We pulled into Phuket Village around noon and 40 passengers made a mad dash for the dozen or so waiting cabs. I had been seated in the last row of the bus and was the last to retrieve my backpack. As you might have guessed, all of the taxis had left the station by the time I was ready to move on. This wasn’t an issue as the 20 minute ride to Patong Beach will set you back about $30 in an air-conditioned Toyota Corolla or about $2.50 per person when four share one of these open air cabs. I went with the open air cab and added $27.50 to the beer fund.
You don’t get door-to-door service for under three bucks so I had to walk about four blocks from the bus stop to Stanley’s Guesthouse. When I researched this place online I was led to believe that it was the heart and soul of Phuket. Reviewers described the ground level pub as a hopping spot that is popular with tourists and locals alike. One British expat said that he stops by every night and it’s his de facto home away from home. The rooms above the pub were described as being clean and spacious with ensuite facilities, high-powered fans and good air-conditioning.
That rooms were pretty much as described but the ground level pub was a pub in name only. Yes, they had a fridge full of beer, several tables, a bar and three stools. They didn’t have any of the other things that make a pub a fun place to hang out. You know, like other human beings. Hell, the bartender was rarely in sight. You had to pass through the pub to access the stairs to the hotel above. As a guest of the hotel I was given a key to the pub’s front door and told to come and go as I pleased. “Just be sure to lock the door behind you,” was the only request.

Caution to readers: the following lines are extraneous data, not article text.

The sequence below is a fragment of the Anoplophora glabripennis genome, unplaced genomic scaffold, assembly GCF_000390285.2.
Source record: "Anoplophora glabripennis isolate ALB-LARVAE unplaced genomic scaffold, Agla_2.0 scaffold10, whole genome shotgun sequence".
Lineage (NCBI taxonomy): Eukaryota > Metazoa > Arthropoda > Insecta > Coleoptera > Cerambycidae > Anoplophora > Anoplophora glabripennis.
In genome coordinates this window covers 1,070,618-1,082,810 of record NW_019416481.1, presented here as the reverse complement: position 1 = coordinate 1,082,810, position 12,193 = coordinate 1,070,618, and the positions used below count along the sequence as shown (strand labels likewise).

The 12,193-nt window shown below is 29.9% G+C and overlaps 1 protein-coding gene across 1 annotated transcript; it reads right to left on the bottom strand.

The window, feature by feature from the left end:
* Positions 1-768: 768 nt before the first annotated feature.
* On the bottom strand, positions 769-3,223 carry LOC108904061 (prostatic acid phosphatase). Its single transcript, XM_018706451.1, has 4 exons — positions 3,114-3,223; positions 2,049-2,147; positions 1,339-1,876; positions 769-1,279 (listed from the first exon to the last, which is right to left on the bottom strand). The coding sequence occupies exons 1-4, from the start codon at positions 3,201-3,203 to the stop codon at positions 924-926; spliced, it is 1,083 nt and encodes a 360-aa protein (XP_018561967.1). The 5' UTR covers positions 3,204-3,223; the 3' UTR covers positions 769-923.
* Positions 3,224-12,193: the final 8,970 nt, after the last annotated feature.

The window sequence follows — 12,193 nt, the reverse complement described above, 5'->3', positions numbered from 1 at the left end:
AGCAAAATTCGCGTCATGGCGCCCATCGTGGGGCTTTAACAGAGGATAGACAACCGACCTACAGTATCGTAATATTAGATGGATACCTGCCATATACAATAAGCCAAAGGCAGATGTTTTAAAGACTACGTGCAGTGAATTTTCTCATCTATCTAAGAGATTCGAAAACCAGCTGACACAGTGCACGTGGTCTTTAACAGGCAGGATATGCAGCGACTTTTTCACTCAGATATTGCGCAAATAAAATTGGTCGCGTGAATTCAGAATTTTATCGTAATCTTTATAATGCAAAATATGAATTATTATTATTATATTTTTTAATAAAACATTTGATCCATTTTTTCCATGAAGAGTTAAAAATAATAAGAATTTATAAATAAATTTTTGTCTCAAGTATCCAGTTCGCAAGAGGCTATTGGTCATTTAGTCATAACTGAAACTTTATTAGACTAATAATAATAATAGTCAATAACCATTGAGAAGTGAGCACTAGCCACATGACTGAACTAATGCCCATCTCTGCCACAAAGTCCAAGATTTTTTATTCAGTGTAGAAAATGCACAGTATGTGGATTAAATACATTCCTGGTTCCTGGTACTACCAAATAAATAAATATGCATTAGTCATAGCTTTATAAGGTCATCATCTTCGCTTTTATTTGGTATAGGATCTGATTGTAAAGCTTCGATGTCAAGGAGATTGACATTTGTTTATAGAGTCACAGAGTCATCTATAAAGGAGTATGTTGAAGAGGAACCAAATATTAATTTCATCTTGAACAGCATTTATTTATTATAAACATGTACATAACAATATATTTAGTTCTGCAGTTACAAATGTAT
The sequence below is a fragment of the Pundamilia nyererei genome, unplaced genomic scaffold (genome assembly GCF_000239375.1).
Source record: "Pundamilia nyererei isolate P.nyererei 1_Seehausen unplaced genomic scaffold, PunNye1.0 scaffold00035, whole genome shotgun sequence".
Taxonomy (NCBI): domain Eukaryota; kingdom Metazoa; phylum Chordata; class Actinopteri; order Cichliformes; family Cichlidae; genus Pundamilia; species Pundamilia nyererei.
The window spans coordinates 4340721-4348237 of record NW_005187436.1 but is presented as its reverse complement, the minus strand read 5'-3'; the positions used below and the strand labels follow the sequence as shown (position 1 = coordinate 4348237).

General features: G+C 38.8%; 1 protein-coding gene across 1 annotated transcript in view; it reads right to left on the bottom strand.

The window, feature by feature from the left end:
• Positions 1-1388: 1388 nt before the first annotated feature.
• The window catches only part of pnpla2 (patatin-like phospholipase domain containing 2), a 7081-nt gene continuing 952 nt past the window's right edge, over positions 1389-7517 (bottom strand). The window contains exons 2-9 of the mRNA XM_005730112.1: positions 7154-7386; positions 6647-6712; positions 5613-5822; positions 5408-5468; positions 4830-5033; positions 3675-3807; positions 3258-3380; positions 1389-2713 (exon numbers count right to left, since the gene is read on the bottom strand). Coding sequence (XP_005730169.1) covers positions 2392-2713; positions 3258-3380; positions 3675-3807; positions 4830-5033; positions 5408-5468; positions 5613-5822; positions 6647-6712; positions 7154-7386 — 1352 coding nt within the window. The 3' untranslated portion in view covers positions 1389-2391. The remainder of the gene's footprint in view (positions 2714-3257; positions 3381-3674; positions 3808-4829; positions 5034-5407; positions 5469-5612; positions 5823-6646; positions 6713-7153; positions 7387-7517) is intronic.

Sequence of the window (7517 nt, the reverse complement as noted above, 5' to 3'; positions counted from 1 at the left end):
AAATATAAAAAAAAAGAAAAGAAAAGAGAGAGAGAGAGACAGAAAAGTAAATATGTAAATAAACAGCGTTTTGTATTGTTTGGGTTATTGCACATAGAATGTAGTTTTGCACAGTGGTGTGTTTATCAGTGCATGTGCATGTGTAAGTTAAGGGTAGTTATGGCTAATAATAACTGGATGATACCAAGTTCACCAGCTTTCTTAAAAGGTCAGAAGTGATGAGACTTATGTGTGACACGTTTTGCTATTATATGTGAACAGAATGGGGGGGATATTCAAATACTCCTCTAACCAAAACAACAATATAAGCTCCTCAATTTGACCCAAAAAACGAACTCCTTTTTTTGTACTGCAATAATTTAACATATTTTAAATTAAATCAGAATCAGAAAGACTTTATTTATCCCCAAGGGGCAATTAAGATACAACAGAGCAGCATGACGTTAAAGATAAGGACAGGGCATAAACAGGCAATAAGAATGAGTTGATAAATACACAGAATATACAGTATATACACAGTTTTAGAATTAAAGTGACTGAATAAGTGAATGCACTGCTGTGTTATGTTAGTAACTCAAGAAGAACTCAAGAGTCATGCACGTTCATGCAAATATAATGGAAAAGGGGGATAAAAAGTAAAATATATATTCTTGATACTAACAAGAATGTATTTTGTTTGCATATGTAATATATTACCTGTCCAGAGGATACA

I had a nap in the afternoon and left the hotel around 8:00 p.m. Two elderly gentlemen were sitting in the bar with their backs to the wall and BBC News on the TV. The volume was turned down and the men sat in complete silence. Neither had a drink in front of them and the bartender was nowhere to be found. The Pub was a far cry from the party hostels I visited in Australia and New Zealand. Thankfully there are a several other bars and restaurants in Patong Beach. Like, 200, perhaps?
After an overpriced dinner at a tourist-trap of a restaurant and two drinks in an almost empty club, I headed back to the hotel well before midnight. The bartender had left for the night so I poured myself a Diet Coke and left $2 on the bar. Just when I was feeling sorry for myself, I turned on the TV and caught the unfolding story of the earthquake in Nepal. Suddenly a dull night in Phuket didn’t seem so bad.